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UCCS - BIOL 2010 - Study Guide - Midterm

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UCCS - BIOL 2010 - Study Guide - Midterm

School: University of Colorado Colorado Springs
Department: Biology
Course: Human Anatomy and Physiology
Professor: Sabine Allenspach
Term: Winter 2016
Tags: Human, anatomy, neuron, cells, organelles, action, potential, and neuroglia
Name: HA & P Lecture Review Exam 3
Description: This Studyguide covers our third lecture exam
Uploaded: 04/18/2016
5 5 3 78 Reviews
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background image Lecture Exam 3 Review Chapter 9: Joints 1. Functional Classification of Joints: A. Syanthrosis- immovable (suture, gomphosis, synchondrosis, synostosis) i. suture: bones interlocked, are bound by dense fibrous CT (skull) ii. gomphosis: fibrous connection (periodontal ligament) (binds teeth  into sockets) iii. synchondrosis: rigid cartilaginous bridge between two bones,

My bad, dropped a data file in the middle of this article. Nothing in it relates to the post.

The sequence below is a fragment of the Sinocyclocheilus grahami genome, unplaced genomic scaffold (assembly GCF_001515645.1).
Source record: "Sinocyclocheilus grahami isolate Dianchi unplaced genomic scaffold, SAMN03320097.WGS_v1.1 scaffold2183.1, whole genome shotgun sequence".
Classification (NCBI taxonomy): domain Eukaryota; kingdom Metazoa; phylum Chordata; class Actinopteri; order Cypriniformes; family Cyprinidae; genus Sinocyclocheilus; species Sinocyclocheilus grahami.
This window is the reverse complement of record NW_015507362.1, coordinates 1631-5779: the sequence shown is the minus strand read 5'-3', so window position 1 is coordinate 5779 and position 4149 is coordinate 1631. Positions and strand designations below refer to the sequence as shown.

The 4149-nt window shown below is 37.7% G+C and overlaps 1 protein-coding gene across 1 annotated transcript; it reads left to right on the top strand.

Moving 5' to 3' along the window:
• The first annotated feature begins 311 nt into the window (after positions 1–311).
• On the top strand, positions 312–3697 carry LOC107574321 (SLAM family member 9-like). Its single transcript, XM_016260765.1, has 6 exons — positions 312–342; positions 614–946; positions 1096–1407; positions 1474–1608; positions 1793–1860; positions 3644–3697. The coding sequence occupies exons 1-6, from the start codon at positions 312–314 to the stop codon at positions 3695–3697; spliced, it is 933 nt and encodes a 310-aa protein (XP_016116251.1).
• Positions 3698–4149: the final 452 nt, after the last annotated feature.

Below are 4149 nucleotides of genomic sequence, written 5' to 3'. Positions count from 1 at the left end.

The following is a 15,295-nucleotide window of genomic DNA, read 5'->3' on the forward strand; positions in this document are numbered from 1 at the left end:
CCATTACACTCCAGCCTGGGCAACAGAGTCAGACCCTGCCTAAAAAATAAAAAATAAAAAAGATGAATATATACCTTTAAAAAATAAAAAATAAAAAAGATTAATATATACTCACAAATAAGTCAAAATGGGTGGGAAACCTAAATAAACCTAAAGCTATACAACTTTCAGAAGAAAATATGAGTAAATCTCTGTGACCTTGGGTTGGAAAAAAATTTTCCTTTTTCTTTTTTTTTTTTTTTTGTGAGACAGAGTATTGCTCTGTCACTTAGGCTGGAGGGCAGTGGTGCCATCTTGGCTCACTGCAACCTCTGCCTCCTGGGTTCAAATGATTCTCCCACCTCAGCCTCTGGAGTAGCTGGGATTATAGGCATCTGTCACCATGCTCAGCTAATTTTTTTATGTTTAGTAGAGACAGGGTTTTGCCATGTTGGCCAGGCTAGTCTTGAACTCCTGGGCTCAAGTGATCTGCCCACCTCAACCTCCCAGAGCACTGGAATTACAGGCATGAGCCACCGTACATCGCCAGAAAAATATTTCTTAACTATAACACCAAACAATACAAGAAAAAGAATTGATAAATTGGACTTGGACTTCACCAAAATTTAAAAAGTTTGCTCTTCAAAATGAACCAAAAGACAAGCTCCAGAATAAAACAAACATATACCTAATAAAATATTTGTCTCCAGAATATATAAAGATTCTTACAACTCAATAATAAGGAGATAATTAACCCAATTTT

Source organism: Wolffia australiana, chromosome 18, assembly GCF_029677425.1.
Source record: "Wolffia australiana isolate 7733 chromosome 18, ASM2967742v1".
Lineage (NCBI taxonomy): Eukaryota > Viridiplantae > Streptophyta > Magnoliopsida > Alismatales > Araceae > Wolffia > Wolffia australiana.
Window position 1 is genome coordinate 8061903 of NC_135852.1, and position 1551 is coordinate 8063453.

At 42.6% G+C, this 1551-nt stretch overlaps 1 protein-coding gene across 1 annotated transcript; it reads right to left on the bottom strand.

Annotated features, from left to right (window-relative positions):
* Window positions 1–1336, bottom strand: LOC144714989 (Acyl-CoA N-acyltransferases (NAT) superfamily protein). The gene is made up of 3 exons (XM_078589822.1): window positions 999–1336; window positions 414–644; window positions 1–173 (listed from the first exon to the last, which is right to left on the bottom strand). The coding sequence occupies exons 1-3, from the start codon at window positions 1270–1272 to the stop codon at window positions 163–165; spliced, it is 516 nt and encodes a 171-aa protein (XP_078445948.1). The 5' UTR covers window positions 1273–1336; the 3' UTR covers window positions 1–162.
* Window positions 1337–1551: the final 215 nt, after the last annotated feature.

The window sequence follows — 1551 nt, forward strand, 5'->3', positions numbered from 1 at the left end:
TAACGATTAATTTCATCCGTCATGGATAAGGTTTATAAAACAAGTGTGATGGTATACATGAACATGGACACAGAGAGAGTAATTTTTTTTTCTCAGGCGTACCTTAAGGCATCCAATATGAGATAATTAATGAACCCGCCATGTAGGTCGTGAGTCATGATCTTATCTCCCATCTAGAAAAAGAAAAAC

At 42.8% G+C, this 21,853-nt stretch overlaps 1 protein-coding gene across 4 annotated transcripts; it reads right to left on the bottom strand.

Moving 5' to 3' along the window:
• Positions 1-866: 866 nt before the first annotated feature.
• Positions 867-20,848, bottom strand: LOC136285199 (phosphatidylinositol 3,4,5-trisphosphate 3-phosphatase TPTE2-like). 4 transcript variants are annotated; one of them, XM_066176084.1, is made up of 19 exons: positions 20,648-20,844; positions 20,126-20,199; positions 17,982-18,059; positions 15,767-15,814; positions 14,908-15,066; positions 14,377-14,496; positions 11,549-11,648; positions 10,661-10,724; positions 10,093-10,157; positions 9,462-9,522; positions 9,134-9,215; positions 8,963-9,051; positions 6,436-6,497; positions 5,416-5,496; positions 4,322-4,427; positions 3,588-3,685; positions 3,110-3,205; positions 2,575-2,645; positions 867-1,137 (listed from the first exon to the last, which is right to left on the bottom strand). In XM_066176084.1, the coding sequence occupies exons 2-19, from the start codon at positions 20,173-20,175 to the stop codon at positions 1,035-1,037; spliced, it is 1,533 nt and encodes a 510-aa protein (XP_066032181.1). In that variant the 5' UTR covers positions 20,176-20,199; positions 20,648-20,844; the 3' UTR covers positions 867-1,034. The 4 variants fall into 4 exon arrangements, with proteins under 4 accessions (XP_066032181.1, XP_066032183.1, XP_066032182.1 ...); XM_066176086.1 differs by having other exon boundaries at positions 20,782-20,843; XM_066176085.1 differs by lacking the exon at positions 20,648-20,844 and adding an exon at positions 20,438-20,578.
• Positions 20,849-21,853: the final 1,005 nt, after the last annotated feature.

epiphyseal cartilage of long bones (between vertebral sternal (true) 
ribs and sternum)
iv. synostosis: fused bones, immovable, metopic suture of skull 
(epiphyseal plate)
B. Amphiarthrosis- slightly movable (syndesmosos, symphysis) i. syndesmosis: distal joint between tibia and fibula  ii symphysis: separated by fibrocartilage 9pubic symphysis) C. Diarthrosis- highly moveable, synovial joints (knee) I. planes of movement:  Monaxial- movement in one plane, elbow and  ankle Biaxial- movement in two planes, ribs and wrist Triaxial- movement in three planes, shoulder and  hip 2. Structural Classification of Joints: A. Bony B Synovial C. Fibrous D. Cartilaginous 3. Synovial Joints:  A. function: lubrication, nutrient distribution, and shock absorption B. moveable joints at ends of long bones C. within articular capsules, lined with the synovial membrane which  produces synovial fluid D. Synovial Fluid- contains slippery proteoglycans secreted by fibroblasts